"60 Minutes" on May 19, 2013
First up "Face in the Crowd." with an allusion to the Boston event. Carnegie-Mellon. Mario Savitas: drone outfitted with facial recognition software. Surveillance technology. The concept of a faceprint. TVs have facial recognition technology. Facial recognition can be done surreptiously. Joseph Addick did software. In film "Minority Report" with Tom Cruise, commercial aspects. Digital billboards. New Towne Mall video of Intel. Mannikins with facial recognition. Hitachi of Japan is working on individual identification. Big Brother is Big Business. There are no rules for commerce in the US, but there are rules in Europe. If you have been tagged on FaceBook, chances are faceprint has been created. Linking faces on street to names, and to shopping history. Worry about privacy when one is merely walking around. Create patterns that interfere with facial recognition algorithms. David McMullan of Red Pepper at Jed's Bar. facedeals. Restaurant recognizes faceprint, mine shopping history, and send a coupon. A diet Coke. Electronic devices are tracking us. Alessandro Aquisti of Carnegie Mellon. He took photos of random students. Sort for facial recognition. He identified several, and got personal data, including in some cases social security number.
Needed: a picture with your name on it. 2105C is office for Alessandro. Facebook has bigger database than guv. But FBI is working on it: David Cuthbertson shows Lesley example of sort of 12.8 million mugshots. Pictures of people who have been arrested. No legal authorization to download from Facebook. This begins with information we feed onto the internet. Start with a face and predict social security number. There is no place to hide.
But, see also Why facial recognition software isn’t ready for prime time with summary
Opinions are divided on whether facial recognition technology helped or hindered the search for the Boston bombers. An expert tells us it wasn’t even used, and there are still hurdles to widespread, accurate deployment.
"Three Generations of Punishment" by Anderson Cooper about escape of Shin Dong-hyuk from Camp 14. 150,000 people in North Korea are believed to be doing time in these gulags. Cooper alluded to the earlier presentation of this story in December 2012. 15,000 people are believed to be in Camp 14. David Hawk, human rights investigator. In post World War II world, North Korea is the only country punishing later generations of political malcontents. Torture: hanging by ankles; fire. Public execution site. They hung his mother and shot his brother. "Escape from Camp 14" by Blaine Harden.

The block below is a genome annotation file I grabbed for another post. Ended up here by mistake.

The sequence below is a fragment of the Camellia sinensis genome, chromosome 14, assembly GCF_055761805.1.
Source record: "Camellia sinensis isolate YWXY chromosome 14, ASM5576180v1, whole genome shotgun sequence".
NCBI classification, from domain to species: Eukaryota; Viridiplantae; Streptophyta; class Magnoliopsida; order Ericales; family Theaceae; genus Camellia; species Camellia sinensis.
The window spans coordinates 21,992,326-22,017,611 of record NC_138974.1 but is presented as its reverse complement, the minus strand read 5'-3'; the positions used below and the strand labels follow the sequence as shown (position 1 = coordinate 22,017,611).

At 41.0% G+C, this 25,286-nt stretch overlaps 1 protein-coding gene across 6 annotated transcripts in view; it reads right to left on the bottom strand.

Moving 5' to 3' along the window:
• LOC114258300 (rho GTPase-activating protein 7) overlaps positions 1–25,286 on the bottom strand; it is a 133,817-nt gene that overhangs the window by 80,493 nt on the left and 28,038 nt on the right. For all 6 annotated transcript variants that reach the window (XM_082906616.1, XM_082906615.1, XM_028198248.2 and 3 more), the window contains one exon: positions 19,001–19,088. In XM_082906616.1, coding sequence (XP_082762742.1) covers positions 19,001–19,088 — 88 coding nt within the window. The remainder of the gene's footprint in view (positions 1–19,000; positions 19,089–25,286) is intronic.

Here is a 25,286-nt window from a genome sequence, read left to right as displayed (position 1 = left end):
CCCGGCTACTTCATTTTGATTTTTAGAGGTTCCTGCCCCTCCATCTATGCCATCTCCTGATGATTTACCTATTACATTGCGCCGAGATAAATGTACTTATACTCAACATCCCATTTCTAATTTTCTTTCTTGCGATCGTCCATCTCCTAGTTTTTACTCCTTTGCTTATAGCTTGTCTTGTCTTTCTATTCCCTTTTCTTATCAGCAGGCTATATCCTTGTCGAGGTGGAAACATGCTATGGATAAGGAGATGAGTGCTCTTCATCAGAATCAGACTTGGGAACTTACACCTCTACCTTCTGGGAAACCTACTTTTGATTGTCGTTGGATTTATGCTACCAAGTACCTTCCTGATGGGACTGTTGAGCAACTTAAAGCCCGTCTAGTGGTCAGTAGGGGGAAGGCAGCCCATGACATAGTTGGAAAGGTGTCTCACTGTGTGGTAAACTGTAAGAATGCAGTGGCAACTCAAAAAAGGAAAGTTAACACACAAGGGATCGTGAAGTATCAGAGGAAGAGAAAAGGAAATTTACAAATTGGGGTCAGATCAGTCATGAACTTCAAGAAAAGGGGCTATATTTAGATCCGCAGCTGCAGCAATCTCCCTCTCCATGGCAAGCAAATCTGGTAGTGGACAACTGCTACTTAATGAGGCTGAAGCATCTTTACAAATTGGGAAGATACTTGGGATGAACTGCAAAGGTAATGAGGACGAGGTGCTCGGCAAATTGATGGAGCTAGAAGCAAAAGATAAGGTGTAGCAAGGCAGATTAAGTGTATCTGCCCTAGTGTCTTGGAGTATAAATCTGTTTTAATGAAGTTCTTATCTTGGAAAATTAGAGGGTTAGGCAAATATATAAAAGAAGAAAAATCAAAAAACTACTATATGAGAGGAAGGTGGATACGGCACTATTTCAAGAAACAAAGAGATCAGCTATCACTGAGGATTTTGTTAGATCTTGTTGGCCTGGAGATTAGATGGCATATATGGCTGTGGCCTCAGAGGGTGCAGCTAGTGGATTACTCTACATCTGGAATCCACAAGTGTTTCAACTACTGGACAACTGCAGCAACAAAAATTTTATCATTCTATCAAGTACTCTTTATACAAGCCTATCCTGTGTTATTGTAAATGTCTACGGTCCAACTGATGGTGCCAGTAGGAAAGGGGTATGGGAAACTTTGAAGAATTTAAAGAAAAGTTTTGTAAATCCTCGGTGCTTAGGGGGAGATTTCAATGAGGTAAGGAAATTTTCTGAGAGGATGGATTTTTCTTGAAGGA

Wikipedia notes: On December 2, 2012, Shin was featured on 60 Minutes during which he recounted to Anderson Cooper the story of his life in Camp 14 and escape.
Shin worries about all the people still in the prison camps.
The third story about Michael Jackson has some IP relevance, such as "right of publicity" for deceased people. Michael Jackson is making more money after his death (in 2009) than he did when alive. Barcelona, Spain: Michael Jackson tour done by Cirque de Soleil. 190,000 people in Mexico City. John Branca, lawyer. Box office more than 300 million. Has sold 50 million albums since death. Look at the Michael we knew, the artistic genius. Very honorable person.
Challenge to Branca as executor. Series of wills, almost identical. 40% to children and 40% to mother. Accumulate principal . John McClain other co-executor. Jack O'Malley Greenburg.
Never stopped spending like it was the 1980's. Child abuse charge in 1993. Karen Langford is archivist for Jackson Estate. There are five warehouses storing Jackson stuff. Copyright value of 100 million for Jackson. But bigger value from other songs: Great Balls of Fire.
Beatles catalog. Paid 47.5 million for Beatles. Sony-ATV Music. Michael's half might be worth one billion. Jackson had borrowed $380 million. Sale of future rights for $250 million to Sony. Video footage of Jackson at 50. Movie "This is it" has made $500 million. First deals showed Michael Jackson was not radioactive. Billie Jean, Beat It, Thriller. People transported back to the 1980s. Jackson Estate/Cirque de Soleil are 50/50 partners in show.
"Michael Jackson One". Litany of claims against Jackson Estate. Most of the claims were absurd according to lawyer. Cavalry Safe has sequined glove. Since Jackson's death, the Estate of Michael Jackson has made over $600 million, which is more than any living artist has made over that time period.